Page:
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How new periodic table elements get their names
Say hello to the chemistry chart's newest additions: numbers 114 and 116, flerovium and livermorium
The periodic table welcomes two new elements, which will sit at the lower-right corner of the table.
The periodic table welcomes two new elements, which will sit at the lower-right corner of the table.
Digital Art/Corbis
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wo new elements are joining old chemistry-class favorites on the periodic table. The latest inductees — number 114, flerovium (Fl), and number 116, livermorium (Lv) — were revealed by the International Union of Pure and Applied Chemistry and are now open for public discussion. Here, a brief guide to the new submissions:

What are they, exactly?
Numbers 114 and 116 will sit "down in the lower-right corner of the periodic table." In real life, both elements are "so large and unstable" that they can only be created in a lab, says Jennifer Welsh at Live Science. Known as "super heavy" or "Transuranium" elements, "they fall apart into other elements very quickly," so scientists haven't been able to study their potential applications quite yet. The elements were first synthesized over 10 years ago, but it was only recently — and through repeated experiments — that their existence was finally confirmed. Number 115 is still awaiting validation.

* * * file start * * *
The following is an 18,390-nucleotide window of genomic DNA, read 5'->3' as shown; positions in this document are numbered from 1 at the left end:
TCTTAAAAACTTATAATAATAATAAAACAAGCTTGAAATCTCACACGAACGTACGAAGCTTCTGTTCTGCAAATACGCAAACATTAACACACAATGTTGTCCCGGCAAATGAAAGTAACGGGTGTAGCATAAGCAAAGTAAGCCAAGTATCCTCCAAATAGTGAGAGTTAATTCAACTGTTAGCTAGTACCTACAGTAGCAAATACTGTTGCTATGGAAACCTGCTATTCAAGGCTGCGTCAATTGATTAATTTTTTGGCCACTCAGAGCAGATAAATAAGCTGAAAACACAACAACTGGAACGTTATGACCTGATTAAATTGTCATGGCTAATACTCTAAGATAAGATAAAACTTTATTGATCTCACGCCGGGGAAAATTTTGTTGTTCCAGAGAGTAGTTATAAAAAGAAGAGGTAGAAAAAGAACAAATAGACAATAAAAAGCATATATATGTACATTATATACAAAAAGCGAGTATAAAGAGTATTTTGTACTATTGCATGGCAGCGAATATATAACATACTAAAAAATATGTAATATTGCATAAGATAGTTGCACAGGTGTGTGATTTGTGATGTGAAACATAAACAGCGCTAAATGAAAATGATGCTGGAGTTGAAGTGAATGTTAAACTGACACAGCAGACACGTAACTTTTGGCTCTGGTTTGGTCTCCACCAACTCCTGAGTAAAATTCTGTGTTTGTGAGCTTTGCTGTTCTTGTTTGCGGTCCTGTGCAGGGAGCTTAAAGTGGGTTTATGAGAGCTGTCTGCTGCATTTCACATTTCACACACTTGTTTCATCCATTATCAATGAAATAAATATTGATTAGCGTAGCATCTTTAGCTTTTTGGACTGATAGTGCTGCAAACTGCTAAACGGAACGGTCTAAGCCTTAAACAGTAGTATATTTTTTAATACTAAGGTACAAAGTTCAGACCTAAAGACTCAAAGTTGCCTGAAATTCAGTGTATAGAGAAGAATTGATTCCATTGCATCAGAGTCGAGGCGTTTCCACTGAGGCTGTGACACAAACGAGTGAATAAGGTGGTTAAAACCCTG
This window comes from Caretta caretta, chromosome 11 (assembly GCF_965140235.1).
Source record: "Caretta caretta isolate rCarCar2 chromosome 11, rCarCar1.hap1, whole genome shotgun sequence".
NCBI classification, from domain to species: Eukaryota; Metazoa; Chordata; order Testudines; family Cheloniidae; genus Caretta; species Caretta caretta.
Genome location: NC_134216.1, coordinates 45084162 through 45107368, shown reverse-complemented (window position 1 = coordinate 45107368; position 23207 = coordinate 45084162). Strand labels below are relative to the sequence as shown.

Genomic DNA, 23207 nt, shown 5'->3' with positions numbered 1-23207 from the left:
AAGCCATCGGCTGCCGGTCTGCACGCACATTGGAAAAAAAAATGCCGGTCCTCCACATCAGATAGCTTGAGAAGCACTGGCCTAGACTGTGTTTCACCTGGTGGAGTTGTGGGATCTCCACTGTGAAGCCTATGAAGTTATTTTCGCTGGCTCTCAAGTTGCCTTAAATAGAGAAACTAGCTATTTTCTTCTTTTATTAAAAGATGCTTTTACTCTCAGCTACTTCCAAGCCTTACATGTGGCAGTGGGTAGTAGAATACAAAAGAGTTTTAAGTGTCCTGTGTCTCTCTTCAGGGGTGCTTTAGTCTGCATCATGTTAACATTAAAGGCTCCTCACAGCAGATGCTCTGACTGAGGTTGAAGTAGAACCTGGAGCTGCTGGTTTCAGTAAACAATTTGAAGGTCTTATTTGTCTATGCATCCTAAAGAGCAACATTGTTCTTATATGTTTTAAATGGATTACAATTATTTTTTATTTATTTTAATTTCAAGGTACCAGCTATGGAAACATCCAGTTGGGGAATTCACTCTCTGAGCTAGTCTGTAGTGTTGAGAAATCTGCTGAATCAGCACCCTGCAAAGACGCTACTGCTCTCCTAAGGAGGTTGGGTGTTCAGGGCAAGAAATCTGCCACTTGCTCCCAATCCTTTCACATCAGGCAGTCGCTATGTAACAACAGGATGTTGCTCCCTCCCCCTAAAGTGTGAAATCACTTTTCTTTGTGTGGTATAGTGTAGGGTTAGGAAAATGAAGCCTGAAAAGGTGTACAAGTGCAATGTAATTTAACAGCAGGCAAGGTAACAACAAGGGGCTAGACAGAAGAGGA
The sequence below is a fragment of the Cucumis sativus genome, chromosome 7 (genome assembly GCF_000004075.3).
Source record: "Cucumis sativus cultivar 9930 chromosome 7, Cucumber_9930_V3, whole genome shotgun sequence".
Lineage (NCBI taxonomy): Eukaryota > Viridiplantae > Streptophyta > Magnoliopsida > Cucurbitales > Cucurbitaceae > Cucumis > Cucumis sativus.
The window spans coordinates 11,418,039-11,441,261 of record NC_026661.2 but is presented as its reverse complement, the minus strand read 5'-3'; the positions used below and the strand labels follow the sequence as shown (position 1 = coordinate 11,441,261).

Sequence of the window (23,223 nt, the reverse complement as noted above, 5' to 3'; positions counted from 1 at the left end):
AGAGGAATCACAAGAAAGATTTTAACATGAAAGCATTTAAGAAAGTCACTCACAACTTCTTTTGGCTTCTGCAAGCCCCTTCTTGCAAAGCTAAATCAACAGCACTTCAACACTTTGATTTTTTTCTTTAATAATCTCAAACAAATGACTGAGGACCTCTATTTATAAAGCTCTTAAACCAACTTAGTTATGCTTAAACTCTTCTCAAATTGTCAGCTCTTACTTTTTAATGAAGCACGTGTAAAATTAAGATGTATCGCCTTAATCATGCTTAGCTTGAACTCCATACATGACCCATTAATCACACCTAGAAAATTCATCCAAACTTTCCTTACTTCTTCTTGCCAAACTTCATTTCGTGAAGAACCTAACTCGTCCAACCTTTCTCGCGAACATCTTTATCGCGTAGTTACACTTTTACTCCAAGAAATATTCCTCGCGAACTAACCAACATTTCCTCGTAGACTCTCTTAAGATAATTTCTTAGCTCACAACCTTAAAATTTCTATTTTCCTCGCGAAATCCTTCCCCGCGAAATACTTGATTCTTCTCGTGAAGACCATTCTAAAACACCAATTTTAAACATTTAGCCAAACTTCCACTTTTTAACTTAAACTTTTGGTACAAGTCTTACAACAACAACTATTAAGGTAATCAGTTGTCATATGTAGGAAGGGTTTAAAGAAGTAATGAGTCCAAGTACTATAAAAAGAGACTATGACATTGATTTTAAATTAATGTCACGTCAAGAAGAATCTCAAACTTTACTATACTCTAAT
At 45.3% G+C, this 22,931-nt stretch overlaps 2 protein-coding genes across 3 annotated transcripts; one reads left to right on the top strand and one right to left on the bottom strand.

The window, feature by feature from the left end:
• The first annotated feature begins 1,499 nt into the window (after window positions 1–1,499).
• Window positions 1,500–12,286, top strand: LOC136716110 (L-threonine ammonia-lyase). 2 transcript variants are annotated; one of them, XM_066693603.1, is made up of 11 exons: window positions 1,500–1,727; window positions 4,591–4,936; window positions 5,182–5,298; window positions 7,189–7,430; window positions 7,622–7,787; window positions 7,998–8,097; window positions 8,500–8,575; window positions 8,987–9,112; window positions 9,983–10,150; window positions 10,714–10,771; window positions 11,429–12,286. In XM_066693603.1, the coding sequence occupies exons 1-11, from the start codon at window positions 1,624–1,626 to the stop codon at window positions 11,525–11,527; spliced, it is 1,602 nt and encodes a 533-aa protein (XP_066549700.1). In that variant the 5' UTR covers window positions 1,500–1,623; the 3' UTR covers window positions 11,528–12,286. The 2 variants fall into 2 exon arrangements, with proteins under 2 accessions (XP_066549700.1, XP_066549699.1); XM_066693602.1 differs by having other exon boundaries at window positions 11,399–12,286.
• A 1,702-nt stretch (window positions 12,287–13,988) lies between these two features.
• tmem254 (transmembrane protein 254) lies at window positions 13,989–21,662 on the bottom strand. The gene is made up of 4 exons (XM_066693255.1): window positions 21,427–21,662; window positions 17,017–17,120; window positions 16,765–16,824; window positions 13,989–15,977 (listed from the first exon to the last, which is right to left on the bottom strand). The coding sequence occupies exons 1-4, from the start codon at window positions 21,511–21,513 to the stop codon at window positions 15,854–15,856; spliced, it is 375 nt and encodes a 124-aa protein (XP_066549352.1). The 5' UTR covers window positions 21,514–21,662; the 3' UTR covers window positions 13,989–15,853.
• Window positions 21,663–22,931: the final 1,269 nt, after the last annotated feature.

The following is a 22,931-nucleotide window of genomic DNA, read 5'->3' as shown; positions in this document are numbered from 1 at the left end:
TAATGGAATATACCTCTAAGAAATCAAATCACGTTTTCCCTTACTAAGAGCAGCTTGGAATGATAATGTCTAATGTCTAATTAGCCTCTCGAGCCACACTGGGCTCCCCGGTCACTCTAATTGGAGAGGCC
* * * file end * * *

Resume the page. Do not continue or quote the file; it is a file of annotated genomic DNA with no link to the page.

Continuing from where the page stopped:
How did the new elements get their names?
Naming an element is an "arduous" process, says Kenneth Chang at The New York Times. The current names are merely proposals put forth by the International Union of Pure and Applied Chemistry, "the scientific body that is the keeper of the list of elements." The union has "finicky rules about what it considers an acceptable name." For instance, if a previously proposed element's name is rejected, that name cannot be proposed for any "subsequent element discoveries." 

So what about Fl and Lv?
Livermorium was named after the city of Livermore, Calif., where it was created. And Flerovium was named after Georgi N. Flerov, the founder of the Russian research institute where it was discovered. The public is invited to discuss what to name both elements, so consider the current names "placeholders," says Alan Boyle at MSNBC.  "The names still have to go through after a five-month public comment period," and are set to be written into the table officially in May. "If you do not like them," says Chang, "now is the time to voice your objections."

Sources: Live Science, MSNBCNY Times

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